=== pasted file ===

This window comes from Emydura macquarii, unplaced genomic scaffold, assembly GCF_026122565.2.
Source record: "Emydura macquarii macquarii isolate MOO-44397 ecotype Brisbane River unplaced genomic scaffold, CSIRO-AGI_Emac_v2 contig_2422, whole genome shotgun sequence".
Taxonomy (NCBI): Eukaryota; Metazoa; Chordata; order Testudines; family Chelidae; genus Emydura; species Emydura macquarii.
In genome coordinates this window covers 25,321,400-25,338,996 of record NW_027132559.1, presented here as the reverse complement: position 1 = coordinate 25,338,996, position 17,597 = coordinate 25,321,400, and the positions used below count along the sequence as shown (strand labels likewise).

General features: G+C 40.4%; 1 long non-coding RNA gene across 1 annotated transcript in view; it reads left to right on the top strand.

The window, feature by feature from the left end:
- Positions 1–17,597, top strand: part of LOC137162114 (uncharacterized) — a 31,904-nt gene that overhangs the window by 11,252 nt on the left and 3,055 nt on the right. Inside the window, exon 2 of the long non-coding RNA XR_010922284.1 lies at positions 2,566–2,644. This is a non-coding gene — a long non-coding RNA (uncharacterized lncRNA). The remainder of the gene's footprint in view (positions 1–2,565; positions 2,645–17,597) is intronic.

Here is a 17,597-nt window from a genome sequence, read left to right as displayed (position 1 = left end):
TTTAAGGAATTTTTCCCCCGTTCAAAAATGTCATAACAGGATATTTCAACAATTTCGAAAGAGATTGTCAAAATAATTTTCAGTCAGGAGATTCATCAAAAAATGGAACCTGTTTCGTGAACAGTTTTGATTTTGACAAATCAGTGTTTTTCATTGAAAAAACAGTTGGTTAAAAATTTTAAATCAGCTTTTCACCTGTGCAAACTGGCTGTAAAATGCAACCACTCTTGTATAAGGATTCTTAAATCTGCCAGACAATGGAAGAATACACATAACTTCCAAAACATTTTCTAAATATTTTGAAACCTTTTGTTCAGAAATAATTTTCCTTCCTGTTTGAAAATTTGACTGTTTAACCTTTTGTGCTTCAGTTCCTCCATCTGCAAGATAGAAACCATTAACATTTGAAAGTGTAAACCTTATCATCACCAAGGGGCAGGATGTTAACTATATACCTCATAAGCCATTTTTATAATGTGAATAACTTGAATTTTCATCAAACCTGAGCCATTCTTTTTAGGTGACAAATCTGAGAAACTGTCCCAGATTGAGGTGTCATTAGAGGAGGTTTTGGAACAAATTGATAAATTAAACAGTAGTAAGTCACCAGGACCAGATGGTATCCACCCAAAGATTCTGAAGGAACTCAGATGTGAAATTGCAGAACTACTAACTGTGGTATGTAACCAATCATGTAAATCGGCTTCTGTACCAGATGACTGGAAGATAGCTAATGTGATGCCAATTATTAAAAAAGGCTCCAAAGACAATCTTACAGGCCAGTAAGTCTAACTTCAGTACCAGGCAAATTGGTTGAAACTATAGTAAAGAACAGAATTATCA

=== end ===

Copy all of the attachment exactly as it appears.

This window comes from Emydura macquarii, unplaced genomic scaffold, assembly GCF_026122565.2.
Source record: "Emydura macquarii macquarii isolate MOO-44397 ecotype Brisbane River unplaced genomic scaffold, CSIRO-AGI_Emac_v2 contig_2422, whole genome shotgun sequence".
Taxonomy (NCBI): Eukaryota; Metazoa; Chordata; order Testudines; family Chelidae; genus Emydura; species Emydura macquarii.
In genome coordinates this window covers 25,321,400-25,338,996 of record NW_027132559.1, presented here as the reverse complement: position 1 = coordinate 25,338,996, position 17,597 = coordinate 25,321,400, and the positions used below count along the sequence as shown (strand labels likewise).

General features: G+C 40.4%; 1 long non-coding RNA gene across 1 annotated transcript in view; it reads left to right on the top strand.

The window, feature by feature from the left end:
- Positions 1–17,597, top strand: part of LOC137162114 (uncharacterized) — a 31,904-nt gene that overhangs the window by 11,252 nt on the left and 3,055 nt on the right. Inside the window, exon 2 of the long non-coding RNA XR_010922284.1 lies at positions 2,566–2,644. This is a non-coding gene — a long non-coding RNA (uncharacterized lncRNA). The remainder of the gene's footprint in view (positions 1–2,565; positions 2,645–17,597) is intronic.

Here is a 17,597-nt window from a genome sequence, read left to right as displayed (position 1 = left end):
TTTAAGGAATTTTTCCCCCGTTCAAAAATGTCATAACAGGATATTTCAACAATTTCGAAAGAGATTGTCAAAATAATTTTCAGTCAGGAGATTCATCAAAAAATGGAACCTGTTTCGTGAACAGTTTTGATTTTGACAAATCAGTGTTTTTCATTGAAAAAACAGTTGGTTAAAAATTTTAAATCAGCTTTTCACCTGTGCAAACTGGCTGTAAAATGCAACCACTCTTGTATAAGGATTCTTAAATCTGCCAGACAATGGAAGAATACACATAACTTCCAAAACATTTTCTAAATATTTTGAAACCTTTTGTTCAGAAATAATTTTCCTTCCTGTTTGAAAATTTGACTGTTTAACCTTTTGTGCTTCAGTTCCTCCATCTGCAAGATAGAAACCATTAACATTTGAAAGTGTAAACCTTATCATCACCAAGGGGCAGGATGTTAACTATATACCTCATAAGCCATTTTTATAATGTGAATAACTTGAATTTTCATCAAACCTGAGCCATTCTTTTTAGGTGACAAATCTGAGAAACTGTCCCAGATTGAGGTGTCATTAGAGGAGGTTTTGGAACAAATTGATAAATTAAACAGTAGTAAGTCACCAGGACCAGATGGTATCCACCCAAAGATTCTGAAGGAACTCAGATGTGAAATTGCAGAACTACTAACTGTGGTATGTAACCAATCATGTAAATCGGCTTCTGTACCAGATGACTGGAAGATAGCTAATGTGATGCCAATTATTAAAAAAGGCTCCAAAGACAATCTTACAGGCCAGTAAGTCTAACTTCAGTACCAGGCAAATTGGTTGAAACTATAGTAAAGAACAGAATTATCA